‘I thought I loved her the first time I saw her. Something did move in my heart. But I now realise that I’ve grown to love her in a very deep way. We share a special look, or smile. She holds her daddy so tightly sometimes that it seems as though she’ll never let go. And we only now have begun to notice that we’re actually growing together – and it feels amazing.’ 

I wrote a book, Take Two, to chronicle the build up to becoming a parent and can’t believe that so much time has passed since all of those life-changing events. Right now I’m planning 6 and 7 year-old birthdays, and see their outgrown clothes in the photos of children of close friends. All that time we spent waiting to become a family, cursing the adoption process and its endless frustrations and waiting by the phone is now almost completely forgotten. We’re just a family.
I won’t deny that it was hard to adjust to being a working parent and that we had to learn to juggle so many facets of life simultaneously. When Ellie came to us 7 months after Amber (they are birth siblings, hence the rapid match), we found ourselves with two mobile children aged 23 months and 11 months and it was a bit of a nightmare. Looking back, I’m not sure that we were able to give either as much time as she needed, but somehow we all caught up. More importantly, we all got to learn to be a family at the same time and these days I still look on in wonder at these playful little sisters.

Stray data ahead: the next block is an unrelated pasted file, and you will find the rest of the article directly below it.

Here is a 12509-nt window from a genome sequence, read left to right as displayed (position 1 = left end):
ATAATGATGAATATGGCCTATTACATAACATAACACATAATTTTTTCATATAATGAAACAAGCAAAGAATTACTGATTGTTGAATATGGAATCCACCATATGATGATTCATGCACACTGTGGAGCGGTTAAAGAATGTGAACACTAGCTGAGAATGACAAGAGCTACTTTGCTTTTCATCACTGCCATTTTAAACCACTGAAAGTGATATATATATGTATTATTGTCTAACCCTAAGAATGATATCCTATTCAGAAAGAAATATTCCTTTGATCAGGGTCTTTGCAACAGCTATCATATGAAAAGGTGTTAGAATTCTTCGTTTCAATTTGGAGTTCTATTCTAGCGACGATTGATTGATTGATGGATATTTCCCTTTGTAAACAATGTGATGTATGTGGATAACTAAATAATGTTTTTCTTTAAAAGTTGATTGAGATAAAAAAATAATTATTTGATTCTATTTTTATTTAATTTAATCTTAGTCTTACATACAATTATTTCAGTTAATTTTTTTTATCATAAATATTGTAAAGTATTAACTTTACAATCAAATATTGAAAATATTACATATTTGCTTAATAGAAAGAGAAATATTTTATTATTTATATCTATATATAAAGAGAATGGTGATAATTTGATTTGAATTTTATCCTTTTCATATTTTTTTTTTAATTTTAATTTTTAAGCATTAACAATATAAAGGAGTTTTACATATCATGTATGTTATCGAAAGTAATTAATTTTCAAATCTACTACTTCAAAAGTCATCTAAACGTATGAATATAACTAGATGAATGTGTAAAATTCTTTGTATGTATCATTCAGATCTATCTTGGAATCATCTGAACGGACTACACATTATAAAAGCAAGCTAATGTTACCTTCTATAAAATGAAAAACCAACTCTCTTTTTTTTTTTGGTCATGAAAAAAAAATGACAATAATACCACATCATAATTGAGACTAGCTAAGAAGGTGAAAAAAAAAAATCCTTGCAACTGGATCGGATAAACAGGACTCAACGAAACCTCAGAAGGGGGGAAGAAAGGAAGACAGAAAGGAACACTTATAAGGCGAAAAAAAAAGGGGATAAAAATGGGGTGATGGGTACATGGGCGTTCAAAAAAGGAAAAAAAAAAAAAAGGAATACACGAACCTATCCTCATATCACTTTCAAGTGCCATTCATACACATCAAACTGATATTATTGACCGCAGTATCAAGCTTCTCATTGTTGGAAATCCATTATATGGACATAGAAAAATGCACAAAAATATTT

Five years on, is there anything I would have done differently? We were in the unusual situation where DH took adoption leave. For us this worked amazingly well and to this day the girls have a strong bond with daddy. I have continued to work since they came home (apart from my subsequent adoption leave) and don’t regret it at all, but then I love my job and wouldn’t describe myself as a natural ‘earth’ mother. The time I have with the girls is directed entirely at them and I do try to appreciate every moment we have together. We would also not have mentioned the fact that we are vegetarians, or that we don’t have a TV, as both of these seemed to single us out as ‘weird’. Those issues turned into a debate during home study, but they didn’t hold up the process or affect our chances in the end.
The major ‘adoption’ issue in our lives today is contact with their birth sister, who is only one year older.  We meet up twice a year and all the girls simply accept their relationship, and behave entirely like sisters who live together – hugs and kisses one minute, bickering and recriminations the next. It’s magical to watch them together and wonderful to know they will always have one another in their lives.
I’m really struggling to find anything insightful to say about adoption when reflecting on our current life together. The problem is that we’re just an ordinary family. And while we do life story work with the children and regularly see their birth sister, most days the whole adoption ‘thing’ just sits quietly on the mantelpiece and lets us get on with daily life...........